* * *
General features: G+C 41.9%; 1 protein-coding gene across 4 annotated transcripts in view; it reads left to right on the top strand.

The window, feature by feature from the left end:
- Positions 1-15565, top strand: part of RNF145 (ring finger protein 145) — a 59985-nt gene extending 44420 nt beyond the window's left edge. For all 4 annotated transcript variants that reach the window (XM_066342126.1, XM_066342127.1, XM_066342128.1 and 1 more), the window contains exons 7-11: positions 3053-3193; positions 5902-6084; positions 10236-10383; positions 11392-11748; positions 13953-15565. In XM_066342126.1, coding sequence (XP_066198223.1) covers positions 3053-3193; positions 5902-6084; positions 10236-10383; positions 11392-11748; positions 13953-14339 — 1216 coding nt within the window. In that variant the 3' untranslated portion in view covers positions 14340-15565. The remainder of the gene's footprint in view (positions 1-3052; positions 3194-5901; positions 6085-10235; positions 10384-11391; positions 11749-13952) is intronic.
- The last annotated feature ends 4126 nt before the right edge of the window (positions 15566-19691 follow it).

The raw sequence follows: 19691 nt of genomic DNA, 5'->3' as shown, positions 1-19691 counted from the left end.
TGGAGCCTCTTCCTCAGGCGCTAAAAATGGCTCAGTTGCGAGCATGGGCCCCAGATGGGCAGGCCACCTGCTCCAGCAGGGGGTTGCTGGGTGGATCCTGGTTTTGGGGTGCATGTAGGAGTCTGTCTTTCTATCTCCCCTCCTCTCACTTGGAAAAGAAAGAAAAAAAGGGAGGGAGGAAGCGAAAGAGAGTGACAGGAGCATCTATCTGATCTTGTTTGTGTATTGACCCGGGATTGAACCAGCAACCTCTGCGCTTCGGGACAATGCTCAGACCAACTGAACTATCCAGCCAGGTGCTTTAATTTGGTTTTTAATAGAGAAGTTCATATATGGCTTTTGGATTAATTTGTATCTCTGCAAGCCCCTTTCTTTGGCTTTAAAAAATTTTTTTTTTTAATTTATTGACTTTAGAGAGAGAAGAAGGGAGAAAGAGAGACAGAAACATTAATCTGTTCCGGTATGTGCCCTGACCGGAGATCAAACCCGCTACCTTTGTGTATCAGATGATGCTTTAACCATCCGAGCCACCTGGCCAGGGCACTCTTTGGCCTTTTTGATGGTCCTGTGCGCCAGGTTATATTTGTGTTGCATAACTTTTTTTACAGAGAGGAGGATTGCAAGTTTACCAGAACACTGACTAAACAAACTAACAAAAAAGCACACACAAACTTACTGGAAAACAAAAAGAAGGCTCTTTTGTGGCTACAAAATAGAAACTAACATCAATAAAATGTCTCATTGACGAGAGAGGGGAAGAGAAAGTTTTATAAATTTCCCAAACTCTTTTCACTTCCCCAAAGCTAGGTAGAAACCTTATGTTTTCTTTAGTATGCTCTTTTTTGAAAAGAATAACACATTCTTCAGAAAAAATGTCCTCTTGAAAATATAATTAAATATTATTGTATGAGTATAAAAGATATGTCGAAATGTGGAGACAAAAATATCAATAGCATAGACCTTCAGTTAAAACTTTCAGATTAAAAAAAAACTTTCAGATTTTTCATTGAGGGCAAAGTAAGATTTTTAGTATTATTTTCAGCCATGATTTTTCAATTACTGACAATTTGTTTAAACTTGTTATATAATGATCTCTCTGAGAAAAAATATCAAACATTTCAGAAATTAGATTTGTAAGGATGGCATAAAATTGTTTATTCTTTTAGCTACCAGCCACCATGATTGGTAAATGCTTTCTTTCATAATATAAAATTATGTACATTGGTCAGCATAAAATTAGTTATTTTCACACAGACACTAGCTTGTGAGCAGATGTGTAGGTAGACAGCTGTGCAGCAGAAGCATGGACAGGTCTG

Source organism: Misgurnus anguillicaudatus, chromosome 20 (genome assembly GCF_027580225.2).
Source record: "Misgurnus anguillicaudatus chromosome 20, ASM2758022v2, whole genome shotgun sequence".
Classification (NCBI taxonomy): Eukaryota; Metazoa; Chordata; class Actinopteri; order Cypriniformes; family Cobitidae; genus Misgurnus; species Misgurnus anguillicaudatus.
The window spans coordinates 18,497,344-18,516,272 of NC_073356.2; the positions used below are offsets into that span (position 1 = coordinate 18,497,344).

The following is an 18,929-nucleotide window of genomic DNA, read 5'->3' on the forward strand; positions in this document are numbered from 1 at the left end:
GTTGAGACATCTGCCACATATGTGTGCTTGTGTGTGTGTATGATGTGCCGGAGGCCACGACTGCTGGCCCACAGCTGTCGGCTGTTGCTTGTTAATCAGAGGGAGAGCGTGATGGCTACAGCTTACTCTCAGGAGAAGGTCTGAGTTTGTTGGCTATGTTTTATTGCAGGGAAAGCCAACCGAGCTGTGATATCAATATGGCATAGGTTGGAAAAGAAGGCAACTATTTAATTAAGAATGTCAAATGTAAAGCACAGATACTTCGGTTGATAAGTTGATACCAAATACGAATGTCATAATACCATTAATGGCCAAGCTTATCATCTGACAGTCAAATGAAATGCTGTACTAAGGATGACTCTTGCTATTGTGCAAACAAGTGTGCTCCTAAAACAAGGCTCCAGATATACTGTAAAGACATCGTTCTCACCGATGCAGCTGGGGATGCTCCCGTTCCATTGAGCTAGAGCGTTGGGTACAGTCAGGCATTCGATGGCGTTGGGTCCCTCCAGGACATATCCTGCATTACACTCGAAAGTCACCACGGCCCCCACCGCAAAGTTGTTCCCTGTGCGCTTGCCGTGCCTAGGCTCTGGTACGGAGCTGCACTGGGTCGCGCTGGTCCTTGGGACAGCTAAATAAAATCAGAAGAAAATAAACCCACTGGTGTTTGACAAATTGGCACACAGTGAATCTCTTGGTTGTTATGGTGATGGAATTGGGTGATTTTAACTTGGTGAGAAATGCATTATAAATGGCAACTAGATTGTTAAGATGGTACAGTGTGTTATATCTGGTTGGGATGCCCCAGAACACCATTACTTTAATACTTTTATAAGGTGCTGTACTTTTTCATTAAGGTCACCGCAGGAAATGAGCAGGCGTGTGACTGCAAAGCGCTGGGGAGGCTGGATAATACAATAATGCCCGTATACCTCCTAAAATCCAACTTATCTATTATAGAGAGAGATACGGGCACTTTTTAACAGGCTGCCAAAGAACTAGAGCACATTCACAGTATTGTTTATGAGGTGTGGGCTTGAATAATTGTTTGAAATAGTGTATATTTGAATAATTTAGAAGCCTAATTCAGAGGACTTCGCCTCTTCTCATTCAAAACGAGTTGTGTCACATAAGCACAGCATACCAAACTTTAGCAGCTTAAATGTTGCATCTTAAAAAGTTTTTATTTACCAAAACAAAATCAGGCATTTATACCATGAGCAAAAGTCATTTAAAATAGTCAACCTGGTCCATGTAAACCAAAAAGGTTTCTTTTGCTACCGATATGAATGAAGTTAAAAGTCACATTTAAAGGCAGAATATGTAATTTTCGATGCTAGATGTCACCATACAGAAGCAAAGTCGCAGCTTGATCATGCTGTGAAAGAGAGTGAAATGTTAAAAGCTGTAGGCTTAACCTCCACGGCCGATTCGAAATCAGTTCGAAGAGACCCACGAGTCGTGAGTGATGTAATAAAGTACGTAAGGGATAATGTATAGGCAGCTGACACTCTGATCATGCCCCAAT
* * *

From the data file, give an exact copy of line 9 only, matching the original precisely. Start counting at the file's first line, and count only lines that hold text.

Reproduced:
Classification (NCBI taxonomy): Eukaryota; Metazoa; Chordata; class Actinopteri; order Cypriniformes; family Cobitidae; genus Misgurnus; species Misgurnus anguillicaudatus.